It is an unfortunate truth of our current political culture that when our nation has cause for celebration, there is often a corresponding urge for politicians, the media, and other interest groups to take cynical advantage of the moment.
Sadly, this truth has been borne out in response to the dramatic capture of Saddam Hussein.
The ability of this brutal dictator to elude capture for more than ten months after U.S. troops entered Iraq undoubtedly sapped the morale not only of our servicemembers, but also of millions of Iraqis willing, even eager to try to build a new nation. Pres. George W. Bush, who has done precious little right in his Iraq policy, showed wisdom this past Sunday when he coupled his announcement of Hussein’s capture with a clear warning that more violence was likely and more work needed to be done. The “Top Gun” swagger that he assumed on his aircraft carrier landing on May 1 was thankfully absent this time around.
Cool heads will recognize that the capture of Hussein may well have been necessary in the stabilization of Iraq, but it remains to be seen whether it is sufficient.
If only Bush had shown his newfound statesmanship when he sat down with ABC’s Diane Sawyer this week and fielded a question about the Massachusetts same-sex marriage ruling. For months, the president has walked a fine line—between appeasing his far right supporters who demand a constitutional amendment banning gay marriage and avoiding a politically divisive fight that could reawaken concerns among moderate swing voters that Republicans are willing to countenance ugly, bigoted rhetoric and actions to hold their base.
In the immediate aftermath of the June Supreme Court ruling and the move toward marriage in Canada, Bill Frist, the Republican Senate leader endorsed a constitutional amendment, seeming to signal an all out move by the GOP. But for more than a month, Bush remained mute, speaking out for the sanctity of traditional marriage only during a week in which the Vatican also issued it latest anti-gay jihad.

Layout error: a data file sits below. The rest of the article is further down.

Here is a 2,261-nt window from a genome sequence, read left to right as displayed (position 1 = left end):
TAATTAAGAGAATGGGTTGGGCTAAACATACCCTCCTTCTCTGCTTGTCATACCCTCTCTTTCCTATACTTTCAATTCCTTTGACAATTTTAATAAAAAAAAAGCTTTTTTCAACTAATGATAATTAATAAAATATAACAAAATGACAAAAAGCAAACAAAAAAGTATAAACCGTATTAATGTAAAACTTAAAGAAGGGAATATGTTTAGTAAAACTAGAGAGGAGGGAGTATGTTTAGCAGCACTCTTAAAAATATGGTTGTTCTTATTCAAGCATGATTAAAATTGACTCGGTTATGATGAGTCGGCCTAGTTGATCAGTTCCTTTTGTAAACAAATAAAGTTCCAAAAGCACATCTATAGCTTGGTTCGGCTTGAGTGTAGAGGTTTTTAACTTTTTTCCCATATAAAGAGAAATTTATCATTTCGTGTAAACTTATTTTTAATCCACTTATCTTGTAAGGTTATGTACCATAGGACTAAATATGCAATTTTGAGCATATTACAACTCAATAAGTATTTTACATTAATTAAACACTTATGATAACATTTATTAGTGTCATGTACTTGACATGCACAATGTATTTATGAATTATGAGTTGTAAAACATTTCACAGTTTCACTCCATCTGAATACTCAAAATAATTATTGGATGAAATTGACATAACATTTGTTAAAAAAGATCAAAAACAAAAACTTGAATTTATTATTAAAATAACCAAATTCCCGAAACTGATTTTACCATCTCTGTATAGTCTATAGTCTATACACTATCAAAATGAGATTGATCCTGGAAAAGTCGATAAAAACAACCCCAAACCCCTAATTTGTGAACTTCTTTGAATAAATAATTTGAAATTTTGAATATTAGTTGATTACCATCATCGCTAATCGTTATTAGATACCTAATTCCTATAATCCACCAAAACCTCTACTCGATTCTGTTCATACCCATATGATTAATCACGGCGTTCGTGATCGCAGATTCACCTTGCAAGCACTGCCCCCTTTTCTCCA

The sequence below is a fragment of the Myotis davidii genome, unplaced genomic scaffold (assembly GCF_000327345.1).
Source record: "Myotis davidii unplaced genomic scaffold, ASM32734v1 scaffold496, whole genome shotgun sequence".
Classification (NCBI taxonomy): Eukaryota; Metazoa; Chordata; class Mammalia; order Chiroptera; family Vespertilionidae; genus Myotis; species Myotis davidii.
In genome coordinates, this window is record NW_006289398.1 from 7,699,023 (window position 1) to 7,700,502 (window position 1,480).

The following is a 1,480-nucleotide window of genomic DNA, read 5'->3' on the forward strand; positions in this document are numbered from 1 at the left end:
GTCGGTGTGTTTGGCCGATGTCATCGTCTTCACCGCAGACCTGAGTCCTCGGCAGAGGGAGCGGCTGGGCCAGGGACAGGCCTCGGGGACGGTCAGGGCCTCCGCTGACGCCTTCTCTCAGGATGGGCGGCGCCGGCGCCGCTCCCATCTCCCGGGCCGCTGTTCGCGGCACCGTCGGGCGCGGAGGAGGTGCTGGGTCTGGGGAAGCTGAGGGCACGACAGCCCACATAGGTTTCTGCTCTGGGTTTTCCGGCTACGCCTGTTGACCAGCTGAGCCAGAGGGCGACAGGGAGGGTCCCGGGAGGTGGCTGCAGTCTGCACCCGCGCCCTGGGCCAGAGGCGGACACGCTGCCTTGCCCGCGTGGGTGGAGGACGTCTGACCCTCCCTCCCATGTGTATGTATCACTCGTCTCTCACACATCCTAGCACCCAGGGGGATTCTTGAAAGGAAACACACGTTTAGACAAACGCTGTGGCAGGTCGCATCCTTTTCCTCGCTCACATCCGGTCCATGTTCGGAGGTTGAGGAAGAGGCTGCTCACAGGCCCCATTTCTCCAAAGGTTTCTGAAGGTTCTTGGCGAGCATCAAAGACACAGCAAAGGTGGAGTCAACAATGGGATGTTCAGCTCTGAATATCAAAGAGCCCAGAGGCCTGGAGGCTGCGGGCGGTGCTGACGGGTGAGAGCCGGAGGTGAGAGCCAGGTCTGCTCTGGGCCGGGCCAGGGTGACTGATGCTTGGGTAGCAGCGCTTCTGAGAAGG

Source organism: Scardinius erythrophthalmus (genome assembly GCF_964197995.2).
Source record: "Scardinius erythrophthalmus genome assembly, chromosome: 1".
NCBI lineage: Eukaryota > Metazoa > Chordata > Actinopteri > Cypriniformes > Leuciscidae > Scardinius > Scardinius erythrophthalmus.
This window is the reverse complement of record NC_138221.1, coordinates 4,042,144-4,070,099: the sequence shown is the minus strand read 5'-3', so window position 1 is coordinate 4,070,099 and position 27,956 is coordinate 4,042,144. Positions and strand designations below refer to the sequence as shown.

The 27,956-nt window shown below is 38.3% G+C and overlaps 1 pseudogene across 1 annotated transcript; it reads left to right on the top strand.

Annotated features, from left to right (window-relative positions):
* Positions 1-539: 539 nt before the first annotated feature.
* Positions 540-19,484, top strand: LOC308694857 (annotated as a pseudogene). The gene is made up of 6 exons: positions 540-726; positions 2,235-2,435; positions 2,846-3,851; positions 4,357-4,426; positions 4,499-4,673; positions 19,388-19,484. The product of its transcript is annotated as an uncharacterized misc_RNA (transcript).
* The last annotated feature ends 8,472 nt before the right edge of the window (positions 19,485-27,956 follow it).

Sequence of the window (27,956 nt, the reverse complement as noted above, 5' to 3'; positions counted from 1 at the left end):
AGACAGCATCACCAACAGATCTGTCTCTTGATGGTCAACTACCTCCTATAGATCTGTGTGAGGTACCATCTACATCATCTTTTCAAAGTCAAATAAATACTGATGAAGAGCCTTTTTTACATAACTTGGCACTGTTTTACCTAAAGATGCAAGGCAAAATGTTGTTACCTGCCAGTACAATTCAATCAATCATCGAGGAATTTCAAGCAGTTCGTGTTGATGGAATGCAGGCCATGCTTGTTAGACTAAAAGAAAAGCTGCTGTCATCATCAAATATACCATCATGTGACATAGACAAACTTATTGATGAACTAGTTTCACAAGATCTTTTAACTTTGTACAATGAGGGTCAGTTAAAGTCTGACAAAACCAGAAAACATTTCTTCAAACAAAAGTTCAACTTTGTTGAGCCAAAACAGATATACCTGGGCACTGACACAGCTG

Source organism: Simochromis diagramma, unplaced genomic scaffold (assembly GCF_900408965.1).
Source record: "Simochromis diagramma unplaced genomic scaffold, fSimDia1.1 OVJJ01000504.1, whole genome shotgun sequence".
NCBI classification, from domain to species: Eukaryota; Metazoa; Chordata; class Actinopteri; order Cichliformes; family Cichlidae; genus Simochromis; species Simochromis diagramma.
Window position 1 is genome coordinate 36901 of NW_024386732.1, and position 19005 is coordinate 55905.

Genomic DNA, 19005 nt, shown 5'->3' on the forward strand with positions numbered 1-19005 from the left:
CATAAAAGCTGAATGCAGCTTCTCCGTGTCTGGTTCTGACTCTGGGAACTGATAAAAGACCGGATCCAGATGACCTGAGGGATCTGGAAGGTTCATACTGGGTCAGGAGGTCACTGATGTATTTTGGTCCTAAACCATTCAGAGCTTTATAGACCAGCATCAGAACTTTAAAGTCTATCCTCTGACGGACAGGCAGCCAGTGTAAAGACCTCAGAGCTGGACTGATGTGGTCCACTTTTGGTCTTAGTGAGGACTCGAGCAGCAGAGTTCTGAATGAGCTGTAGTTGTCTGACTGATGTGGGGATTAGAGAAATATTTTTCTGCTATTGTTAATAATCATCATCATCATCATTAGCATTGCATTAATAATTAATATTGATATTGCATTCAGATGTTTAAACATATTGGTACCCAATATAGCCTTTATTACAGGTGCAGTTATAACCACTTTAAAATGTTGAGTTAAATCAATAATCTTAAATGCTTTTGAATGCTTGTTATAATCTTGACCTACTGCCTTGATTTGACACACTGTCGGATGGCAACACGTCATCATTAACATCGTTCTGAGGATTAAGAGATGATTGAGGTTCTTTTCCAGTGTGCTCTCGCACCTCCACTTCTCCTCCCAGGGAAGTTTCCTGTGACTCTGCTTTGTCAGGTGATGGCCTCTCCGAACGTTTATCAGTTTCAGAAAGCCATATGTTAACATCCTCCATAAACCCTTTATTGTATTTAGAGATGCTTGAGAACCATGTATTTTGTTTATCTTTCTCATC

Then having several times between July and Novemeber teased the right with pledges to protect marriage that fell short of support for a constitutional amendment, Bush took the plunge this week under cover of euphoric, though perhaps short-lived, spikes in his popularity.
The president has carefully hidden his nods to the right behind a ailing and aging pope and a humbled, even bewildered dictator.
Alas, Bush was not the only born-again cynic.
The broadcast and cable media were a cheering section when Bush marched into Iraq, and only slowly started asking questions when Americans kept dying at a rate of more than one each day into the summer. With Hussein in captivity after being found in a hole, anchors couldn’t scramble back to Bush’s side fast enough. In his “Late Edition” program at noon on Sunday, CNN’s Wolf Blitzer must have repeated half a dozen times his gleeful observation that Hussein “looked like a homeless person,” perhaps the only time this year that he broached the issue of people living without shelter. The following morning, Anderson Cooper on CNN’s “American Morning” could barely conceal his incredulity as he asked Democratic presidential hopeful John Kerry what issues were left to debate in a country with a Dow hitting 10,000 and Hussein in custody.
The biggest disappointment, however, came from a trio of the Democratic presidential contenders, Kerry included.
Joe Lieberman, who has apparently never gotten over the fact that his political career missed most of the Cold War, spun this masterful Nixonian lesson from Hussein’s capture: “If Howard Dean had his way, Saddam Hussein would be in power today, not in prison.”
For his part, Kerry warned that Dean “threaten[s] to take us down a road of confusion and retreat.”
And as the days go by, it is becoming ever more apparent that the campaign of Rep. Richard Gephardt has ties to Americans for Jobs, Health Care and Progressive Values, a vehicle created to mount attack ads that warn against a Dean candidacy by using a camera zooming in on a picture of Osama bin Laden.
In the face of these attacks, Dean earns points for his mettle. In a major foreign policy address in Los Angeles just 24 hours after the capture was announced, he bucked the tide and declared, “The capture of Saddam Hussein has not made America safer.”
The Democratic front runner hung touch with his blistering critique of the Bush foreign policy. It may prove to be a defining moment in his campaign.